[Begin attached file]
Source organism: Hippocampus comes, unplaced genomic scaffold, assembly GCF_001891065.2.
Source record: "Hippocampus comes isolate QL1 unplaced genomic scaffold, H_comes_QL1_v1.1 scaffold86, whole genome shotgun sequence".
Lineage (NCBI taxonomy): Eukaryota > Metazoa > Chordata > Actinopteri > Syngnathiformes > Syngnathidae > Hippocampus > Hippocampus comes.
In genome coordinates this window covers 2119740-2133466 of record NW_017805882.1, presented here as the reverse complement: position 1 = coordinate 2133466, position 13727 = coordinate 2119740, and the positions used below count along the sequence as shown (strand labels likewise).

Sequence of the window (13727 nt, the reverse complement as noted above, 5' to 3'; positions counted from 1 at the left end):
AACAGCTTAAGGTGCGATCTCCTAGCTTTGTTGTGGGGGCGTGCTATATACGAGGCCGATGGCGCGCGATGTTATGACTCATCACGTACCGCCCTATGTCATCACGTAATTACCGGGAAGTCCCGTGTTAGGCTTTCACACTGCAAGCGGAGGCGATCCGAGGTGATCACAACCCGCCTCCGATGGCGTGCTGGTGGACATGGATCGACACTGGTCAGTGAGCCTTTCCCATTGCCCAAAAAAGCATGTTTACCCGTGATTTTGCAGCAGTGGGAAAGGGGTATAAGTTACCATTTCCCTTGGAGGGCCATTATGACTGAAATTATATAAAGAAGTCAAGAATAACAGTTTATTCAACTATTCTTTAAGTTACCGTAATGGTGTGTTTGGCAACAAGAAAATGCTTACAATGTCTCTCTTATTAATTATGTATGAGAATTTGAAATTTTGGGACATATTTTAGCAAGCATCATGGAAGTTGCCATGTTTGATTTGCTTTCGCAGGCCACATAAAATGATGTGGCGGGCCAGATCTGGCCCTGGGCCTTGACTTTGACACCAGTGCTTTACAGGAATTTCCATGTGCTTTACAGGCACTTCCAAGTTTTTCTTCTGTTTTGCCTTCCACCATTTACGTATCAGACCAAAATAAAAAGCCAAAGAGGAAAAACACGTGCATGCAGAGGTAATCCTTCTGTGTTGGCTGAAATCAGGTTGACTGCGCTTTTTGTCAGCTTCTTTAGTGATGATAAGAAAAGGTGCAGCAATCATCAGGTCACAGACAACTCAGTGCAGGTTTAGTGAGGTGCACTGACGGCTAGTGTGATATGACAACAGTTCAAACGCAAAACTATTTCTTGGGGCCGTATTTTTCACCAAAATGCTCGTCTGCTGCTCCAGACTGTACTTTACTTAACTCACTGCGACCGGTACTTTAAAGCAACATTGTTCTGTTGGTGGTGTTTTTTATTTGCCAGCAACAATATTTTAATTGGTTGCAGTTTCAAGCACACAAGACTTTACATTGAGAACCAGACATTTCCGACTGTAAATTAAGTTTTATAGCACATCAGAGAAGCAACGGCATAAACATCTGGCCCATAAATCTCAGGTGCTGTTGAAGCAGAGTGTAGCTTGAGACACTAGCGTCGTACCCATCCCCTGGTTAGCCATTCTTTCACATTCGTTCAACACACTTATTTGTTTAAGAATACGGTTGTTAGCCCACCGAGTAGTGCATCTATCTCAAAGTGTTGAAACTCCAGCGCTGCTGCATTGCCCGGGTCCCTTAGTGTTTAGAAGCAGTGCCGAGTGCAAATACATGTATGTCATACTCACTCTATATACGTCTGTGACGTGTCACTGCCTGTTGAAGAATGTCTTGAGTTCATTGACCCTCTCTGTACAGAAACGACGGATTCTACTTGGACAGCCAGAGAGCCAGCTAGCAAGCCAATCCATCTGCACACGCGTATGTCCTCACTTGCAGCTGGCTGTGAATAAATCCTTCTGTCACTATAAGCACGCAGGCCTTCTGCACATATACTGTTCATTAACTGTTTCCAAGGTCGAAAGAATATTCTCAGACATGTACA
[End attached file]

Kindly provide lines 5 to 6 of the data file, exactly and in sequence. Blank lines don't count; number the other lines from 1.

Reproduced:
Sequence of the window (13727 nt, the reverse complement as noted above, 5' to 3'; positions counted from 1 at the left end):
AACAGCTTAAGGTGCGATCTCCTAGCTTTGTTGTGGGGGCGTGCTATATACGAGGCCGATGGCGCGCGATGTTATGACTCATCACGTACCGCCCTATGTCATCACGTAATTACCGGGAAGTCCCGTGTTAGGCTTTCACACTGCAAGCGGAGGCGATCCGAGGTGATCACAACCCGCCTCCGATGGCGTGCTGGTGGACATGGATCGACACTGGTCAGTGAGCCTTTCCCATTGCCCAAAAAAGCATGTTTACCCGTGATTTTGCAGCAGTGGGAAAGGGGTATAAGTTACCATTTCCCTTGGAGGGCCATTATGACTGAAATTATATAAAGAAGTCAAGAATAACAGTTTATTCAACTATTCTTTAAGTTACCGTAATGGTGTGTTTGGCAACAAGAAAATGCTTACAATGTCTCTCTTATTAATTATGTATGAGAATTTGAAATTTTGGGACATATTTTAGCAAGCATCATGGAAGTTGCCATGTTTGATTTGCTTTCGCAGGCCACATAAAATGATGTGGCGGGCCAGATCTGGCCCTGGGCCTTGACTTTGACACCAGTGCTTTACAGGAATTTCCATGTGCTTTACAGGCACTTCCAAGTTTTTCTTCTGTTTTGCCTTCCACCATTTACGTATCAGACCAAAATAAAAAGCCAAAGAGGAAAAACACGTGCATGCAGAGGTAATCCTTCTGTGTTGGCTGAAATCAGGTTGACTGCGCTTTTTGTCAGCTTCTTTAGTGATGATAAGAAAAGGTGCAGCAATCATCAGGTCACAGACAACTCAGTGCAGGTTTAGTGAGGTGCACTGACGGCTAGTGTGATATGACAACAGTTCAAACGCAAAACTATTTCTTGGGGCCGTATTTTTCACCAAAATGCTCGTCTGCTGCTCCAGACTGTACTTTACTTAACTCACTGCGACCGGTACTTTAAAGCAACATTGTTCTGTTGGTGGTGTTTTTTATTTGCCAGCAACAATATTTTAATTGGTTGCAGTTTCAAGCACACAAGACTTTACATTGAGAACCAGACATTTCCGACTGTAAATTAAGTTTTATAGCACATCAGAGAAGCAACGGCATAAACATCTGGCCCATAAATCTCAGGTGCTGTTGAAGCAGAGTGTAGCTTGAGACACTAGCGTCGTACCCATCCCCTGGTTAGCCATTCTTTCACATTCGTTCAACACACTTATTTGTTTAAGAATACGGTTGTTAGCCCACCGAGTAGTGCATCTATCTCAAAGTGTTGAAACTCCAGCGCTGCTGCATTGCCCGGGTCCCTTAGTGTTTAGAAGCAGTGCCGAGTGCAAATACATGTATGTCATACTCACTCTATATACGTCTGTGACGTGTCACTGCCTGTTGAAGAATGTCTTGAGTTCATTGACCCTCTCTGTACAGAAACGACGGATTCTACTTGGACAGCCAGAGAGCCAGCTAGCAAGCCAATCCATCTGCACACGCGTATGTCCTCACTTGCAGCTGGCTGTGAATAAATCCTTCTGTCACTATAAGCACGCAGGCCTTCTGCACATATACTGTTCATTAACTGTTTCCAAGGTCGAAAGAATATTCTCAGACATGTACA